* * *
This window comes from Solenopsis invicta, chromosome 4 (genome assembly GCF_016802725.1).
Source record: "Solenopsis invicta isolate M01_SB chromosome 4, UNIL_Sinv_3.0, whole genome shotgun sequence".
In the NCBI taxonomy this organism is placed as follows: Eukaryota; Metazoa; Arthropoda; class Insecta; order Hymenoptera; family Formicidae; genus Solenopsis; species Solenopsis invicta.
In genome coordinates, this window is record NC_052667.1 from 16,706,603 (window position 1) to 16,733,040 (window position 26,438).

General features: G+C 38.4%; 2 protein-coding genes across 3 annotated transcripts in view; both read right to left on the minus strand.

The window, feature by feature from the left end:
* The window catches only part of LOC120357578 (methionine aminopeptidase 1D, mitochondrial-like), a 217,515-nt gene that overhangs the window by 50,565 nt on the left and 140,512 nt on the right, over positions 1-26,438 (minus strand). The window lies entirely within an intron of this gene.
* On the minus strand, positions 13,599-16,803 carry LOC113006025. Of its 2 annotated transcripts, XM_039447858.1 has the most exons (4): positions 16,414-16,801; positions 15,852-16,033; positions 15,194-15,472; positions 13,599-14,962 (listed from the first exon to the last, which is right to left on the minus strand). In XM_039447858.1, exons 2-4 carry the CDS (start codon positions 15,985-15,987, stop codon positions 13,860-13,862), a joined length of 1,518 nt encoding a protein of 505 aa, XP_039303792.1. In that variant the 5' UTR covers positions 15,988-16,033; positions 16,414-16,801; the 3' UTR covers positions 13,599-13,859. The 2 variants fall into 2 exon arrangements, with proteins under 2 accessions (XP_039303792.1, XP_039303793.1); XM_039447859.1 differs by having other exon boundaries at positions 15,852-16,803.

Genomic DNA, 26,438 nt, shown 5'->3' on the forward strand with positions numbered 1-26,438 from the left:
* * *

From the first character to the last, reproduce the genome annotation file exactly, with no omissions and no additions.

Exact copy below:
This window comes from Solenopsis invicta, chromosome 4 (genome assembly GCF_016802725.1).
Source record: "Solenopsis invicta isolate M01_SB chromosome 4, UNIL_Sinv_3.0, whole genome shotgun sequence".
In the NCBI taxonomy this organism is placed as follows: Eukaryota; Metazoa; Arthropoda; class Insecta; order Hymenoptera; family Formicidae; genus Solenopsis; species Solenopsis invicta.
In genome coordinates, this window is record NC_052667.1 from 16,706,603 (window position 1) to 16,733,040 (window position 26,438).

General features: G+C 38.4%; 2 protein-coding genes across 3 annotated transcripts in view; both read right to left on the minus strand.

The window, feature by feature from the left end:
* The window catches only part of LOC120357578 (methionine aminopeptidase 1D, mitochondrial-like), a 217,515-nt gene that overhangs the window by 50,565 nt on the left and 140,512 nt on the right, over positions 1-26,438 (minus strand). The window lies entirely within an intron of this gene.
* On the minus strand, positions 13,599-16,803 carry LOC113006025. Of its 2 annotated transcripts, XM_039447858.1 has the most exons (4): positions 16,414-16,801; positions 15,852-16,033; positions 15,194-15,472; positions 13,599-14,962 (listed from the first exon to the last, which is right to left on the minus strand). In XM_039447858.1, exons 2-4 carry the CDS (start codon positions 15,985-15,987, stop codon positions 13,860-13,862), a joined length of 1,518 nt encoding a protein of 505 aa, XP_039303792.1. In that variant the 5' UTR covers positions 15,988-16,033; positions 16,414-16,801; the 3' UTR covers positions 13,599-13,859. The 2 variants fall into 2 exon arrangements, with proteins under 2 accessions (XP_039303792.1, XP_039303793.1); XM_039447859.1 differs by having other exon boundaries at positions 15,852-16,803.

Genomic DNA, 26,438 nt, shown 5'->3' on the forward strand with positions numbered 1-26,438 from the left: